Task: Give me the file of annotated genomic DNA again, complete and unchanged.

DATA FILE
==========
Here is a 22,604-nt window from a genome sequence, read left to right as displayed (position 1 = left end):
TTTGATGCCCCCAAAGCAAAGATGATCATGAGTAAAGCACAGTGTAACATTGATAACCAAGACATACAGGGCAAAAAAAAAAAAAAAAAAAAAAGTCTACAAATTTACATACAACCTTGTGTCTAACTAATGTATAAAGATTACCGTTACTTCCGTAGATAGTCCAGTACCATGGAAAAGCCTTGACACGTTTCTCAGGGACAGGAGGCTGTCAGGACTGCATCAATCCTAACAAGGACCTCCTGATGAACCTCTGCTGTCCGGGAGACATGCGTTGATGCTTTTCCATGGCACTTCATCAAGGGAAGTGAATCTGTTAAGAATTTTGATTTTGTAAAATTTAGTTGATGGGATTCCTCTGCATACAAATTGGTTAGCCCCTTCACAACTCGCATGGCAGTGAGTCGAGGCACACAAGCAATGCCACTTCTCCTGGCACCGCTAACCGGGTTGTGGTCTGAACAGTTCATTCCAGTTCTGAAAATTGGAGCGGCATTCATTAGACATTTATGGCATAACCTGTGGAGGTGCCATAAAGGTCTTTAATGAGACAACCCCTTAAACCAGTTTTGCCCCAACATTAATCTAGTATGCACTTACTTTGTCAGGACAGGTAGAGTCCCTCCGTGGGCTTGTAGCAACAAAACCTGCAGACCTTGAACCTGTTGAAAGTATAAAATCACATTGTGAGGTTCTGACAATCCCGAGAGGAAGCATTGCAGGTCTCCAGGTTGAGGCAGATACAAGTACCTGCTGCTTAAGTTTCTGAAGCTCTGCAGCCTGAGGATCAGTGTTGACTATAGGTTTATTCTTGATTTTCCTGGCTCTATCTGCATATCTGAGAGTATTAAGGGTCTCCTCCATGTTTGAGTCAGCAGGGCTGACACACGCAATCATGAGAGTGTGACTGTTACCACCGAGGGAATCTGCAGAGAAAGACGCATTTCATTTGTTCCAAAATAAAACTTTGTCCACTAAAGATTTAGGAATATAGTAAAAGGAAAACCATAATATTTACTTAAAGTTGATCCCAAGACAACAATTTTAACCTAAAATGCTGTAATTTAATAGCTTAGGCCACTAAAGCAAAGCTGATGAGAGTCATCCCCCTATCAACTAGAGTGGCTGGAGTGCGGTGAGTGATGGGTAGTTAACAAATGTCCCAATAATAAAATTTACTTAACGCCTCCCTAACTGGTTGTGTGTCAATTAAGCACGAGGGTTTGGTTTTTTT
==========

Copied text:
Here is a 22,604-nt window from a genome sequence, read left to right as displayed (position 1 = left end):
TTTGATGCCCCCAAAGCAAAGATGATCATGAGTAAAGCACAGTGTAACATTGATAACCAAGACATACAGGGCAAAAAAAAAAAAAAAAAAAAAAGTCTACAAATTTACATACAACCTTGTGTCTAACTAATGTATAAAGATTACCGTTACTTCCGTAGATAGTCCAGTACCATGGAAAAGCCTTGACACGTTTCTCAGGGACAGGAGGCTGTCAGGACTGCATCAATCCTAACAAGGACCTCCTGATGAACCTCTGCTGTCCGGGAGACATGCGTTGATGCTTTTCCATGGCACTTCATCAAGGGAAGTGAATCTGTTAAGAATTTTGATTTTGTAAAATTTAGTTGATGGGATTCCTCTGCATACAAATTGGTTAGCCCCTTCACAACTCGCATGGCAGTGAGTCGAGGCACACAAGCAATGCCACTTCTCCTGGCACCGCTAACCGGGTTGTGGTCTGAACAGTTCATTCCAGTTCTGAAAATTGGAGCGGCATTCATTAGACATTTATGGCATAACCTGTGGAGGTGCCATAAAGGTCTTTAATGAGACAACCCCTTAAACCAGTTTTGCCCCAACATTAATCTAGTATGCACTTACTTTGTCAGGACAGGTAGAGTCCCTCCGTGGGCTTGTAGCAACAAAACCTGCAGACCTTGAACCTGTTGAAAGTATAAAATCACATTGTGAGGTTCTGACAATCCCGAGAGGAAGCATTGCAGGTCTCCAGGTTGAGGCAGATACAAGTACCTGCTGCTTAAGTTTCTGAAGCTCTGCAGCCTGAGGATCAGTGTTGACTATAGGTTTATTCTTGATTTTCCTGGCTCTATCTGCATATCTGAGAGTATTAAGGGTCTCCTCCATGTTTGAGTCAGCAGGGCTGACACACGCAATCATGAGAGTGTGACTGTTACCACCGAGGGAATCTGCAGAGAAAGACGCATTTCATTTGTTCCAAAATAAAACTTTGTCCACTAAAGATTTAGGAATATAGTAAAAGGAAAACCATAATATTTACTTAAAGTTGATCCCAAGACAACAATTTTAACCTAAAATGCTGTAATTTAATAGCTTAGGCCACTAAAGCAAAGCTGATGAGAGTCATCCCCCTATCAACTAGAGTGGCTGGAGTGCGGTGAGTGATGGGTAGTTAACAAATGTCCCAATAATAAAATTTACTTAACGCCTCCCTAACTGGTTGTGTGTCAATTAAGCACGAGGGTTTGGTTTTTTT